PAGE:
• Muehrcke D.D.
      • Daggett Jr., W.M.
      • Buckley M.J.
      • Akins C.W.
      • Hilgenberg A.D.
      • Austen W.G.
      Postinfarct ventricular septal defect repair: effect of coronary artery bypass grafting.
      survival, which indicates that concomitant CABG can control the added risk of coronary artery disease. We showed that complete global coronary revascularization and revascularization of the culprit artery both resulted in improved 30-day survival and long-term survival.
      The frequency of 1-vessel versus multivessel disease differs between studies covering the same time period as ours, with a proportion of 1-vessel disease varying from 20% to 40%
      • Killen D.A.
      • Piehler J.M.
      • Borkon A.M.
      • Gorton M.E.
      • Reed W.A.
      Early repair of postinfarction ventricular septal rupture.
      • Cerin G.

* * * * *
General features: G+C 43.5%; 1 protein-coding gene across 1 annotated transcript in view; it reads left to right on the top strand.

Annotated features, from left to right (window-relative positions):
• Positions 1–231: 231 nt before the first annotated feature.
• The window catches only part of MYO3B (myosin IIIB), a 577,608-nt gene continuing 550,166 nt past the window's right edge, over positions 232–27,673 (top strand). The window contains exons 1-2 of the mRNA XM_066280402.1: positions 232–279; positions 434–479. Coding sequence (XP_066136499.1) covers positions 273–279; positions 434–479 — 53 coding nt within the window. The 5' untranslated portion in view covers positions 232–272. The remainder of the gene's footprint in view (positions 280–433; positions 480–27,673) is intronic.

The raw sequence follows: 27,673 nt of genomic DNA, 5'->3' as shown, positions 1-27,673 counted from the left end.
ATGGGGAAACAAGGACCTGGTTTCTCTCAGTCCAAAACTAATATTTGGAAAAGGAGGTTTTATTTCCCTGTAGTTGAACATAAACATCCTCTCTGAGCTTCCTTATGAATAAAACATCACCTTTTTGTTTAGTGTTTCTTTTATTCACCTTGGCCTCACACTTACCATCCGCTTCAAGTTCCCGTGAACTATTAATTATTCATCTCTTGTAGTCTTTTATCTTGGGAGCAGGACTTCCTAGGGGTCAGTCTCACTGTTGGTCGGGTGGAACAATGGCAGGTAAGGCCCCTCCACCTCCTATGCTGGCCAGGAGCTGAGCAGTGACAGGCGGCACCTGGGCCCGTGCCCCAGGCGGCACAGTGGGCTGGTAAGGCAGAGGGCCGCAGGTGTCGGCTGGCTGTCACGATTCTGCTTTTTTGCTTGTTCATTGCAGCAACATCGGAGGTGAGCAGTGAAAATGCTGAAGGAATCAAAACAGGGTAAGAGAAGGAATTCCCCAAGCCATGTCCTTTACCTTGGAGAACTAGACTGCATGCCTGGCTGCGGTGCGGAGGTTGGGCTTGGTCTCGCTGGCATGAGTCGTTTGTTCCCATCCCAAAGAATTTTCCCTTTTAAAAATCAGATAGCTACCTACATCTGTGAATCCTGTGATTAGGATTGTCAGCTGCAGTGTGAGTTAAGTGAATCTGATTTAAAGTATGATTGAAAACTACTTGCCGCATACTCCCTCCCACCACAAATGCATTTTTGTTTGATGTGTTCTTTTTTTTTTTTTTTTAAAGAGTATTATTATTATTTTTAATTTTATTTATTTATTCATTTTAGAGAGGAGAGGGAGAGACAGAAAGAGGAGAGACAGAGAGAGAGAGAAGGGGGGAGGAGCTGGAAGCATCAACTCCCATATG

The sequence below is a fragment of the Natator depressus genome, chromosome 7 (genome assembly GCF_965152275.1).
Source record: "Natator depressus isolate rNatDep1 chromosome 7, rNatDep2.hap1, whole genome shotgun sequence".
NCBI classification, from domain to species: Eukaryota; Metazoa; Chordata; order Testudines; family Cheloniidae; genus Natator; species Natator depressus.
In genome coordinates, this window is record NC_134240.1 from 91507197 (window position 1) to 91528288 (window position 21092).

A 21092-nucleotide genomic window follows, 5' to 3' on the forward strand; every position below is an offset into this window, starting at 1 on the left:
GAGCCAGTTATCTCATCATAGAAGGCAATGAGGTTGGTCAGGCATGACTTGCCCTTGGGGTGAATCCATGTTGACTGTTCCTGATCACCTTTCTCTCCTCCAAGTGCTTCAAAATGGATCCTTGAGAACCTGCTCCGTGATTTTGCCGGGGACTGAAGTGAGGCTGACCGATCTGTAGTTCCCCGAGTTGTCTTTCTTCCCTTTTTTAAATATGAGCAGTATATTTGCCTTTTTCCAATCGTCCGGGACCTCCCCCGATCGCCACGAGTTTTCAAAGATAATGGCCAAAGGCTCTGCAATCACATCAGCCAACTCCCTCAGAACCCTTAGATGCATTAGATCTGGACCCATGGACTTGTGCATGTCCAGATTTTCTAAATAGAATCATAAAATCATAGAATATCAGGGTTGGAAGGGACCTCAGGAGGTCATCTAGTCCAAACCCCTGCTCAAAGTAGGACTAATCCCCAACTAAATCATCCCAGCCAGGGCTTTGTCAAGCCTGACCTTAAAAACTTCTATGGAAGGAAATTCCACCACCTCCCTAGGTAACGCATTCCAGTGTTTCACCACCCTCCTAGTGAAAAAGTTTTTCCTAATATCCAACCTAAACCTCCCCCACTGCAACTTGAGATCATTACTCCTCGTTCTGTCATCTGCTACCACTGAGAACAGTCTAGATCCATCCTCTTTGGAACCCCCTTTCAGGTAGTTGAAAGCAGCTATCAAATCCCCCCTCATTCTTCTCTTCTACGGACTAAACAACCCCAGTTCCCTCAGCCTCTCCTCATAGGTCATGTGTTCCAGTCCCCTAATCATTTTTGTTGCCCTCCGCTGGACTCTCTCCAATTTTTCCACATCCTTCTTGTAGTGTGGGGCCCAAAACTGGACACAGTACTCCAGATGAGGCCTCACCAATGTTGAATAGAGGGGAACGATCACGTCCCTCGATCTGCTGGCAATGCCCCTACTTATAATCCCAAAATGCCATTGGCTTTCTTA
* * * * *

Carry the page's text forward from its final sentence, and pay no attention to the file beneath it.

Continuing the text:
• Di D.M.
      • Dimulescu D.
      • Montericcio V.
      • Menicanti L.
      • Frigiola A.
      • et al.
      Surgical treatment of ventricular septal defect complicating acute myocardial infarction. Experience of a north Italian referral hospital.
      • Barker T.A.
      • Ramnarine I.R.
      • Woo E.B.
      • Grayson A.D.
      • Au J.
      • Fabri B.M.
      • et al.
      Repair of post-infarct ventricular septal defect with or without coronary artery bypass grafting in the northwest of England: a 5-year multi-institutional experience.
      up to 50% to 60%.
      • Poulsen S.H.
      • Præstholm M.
      • Munk K.
      • Wierup P.
      • Egeblad H.
      • Nielsen-Kudsk J.E.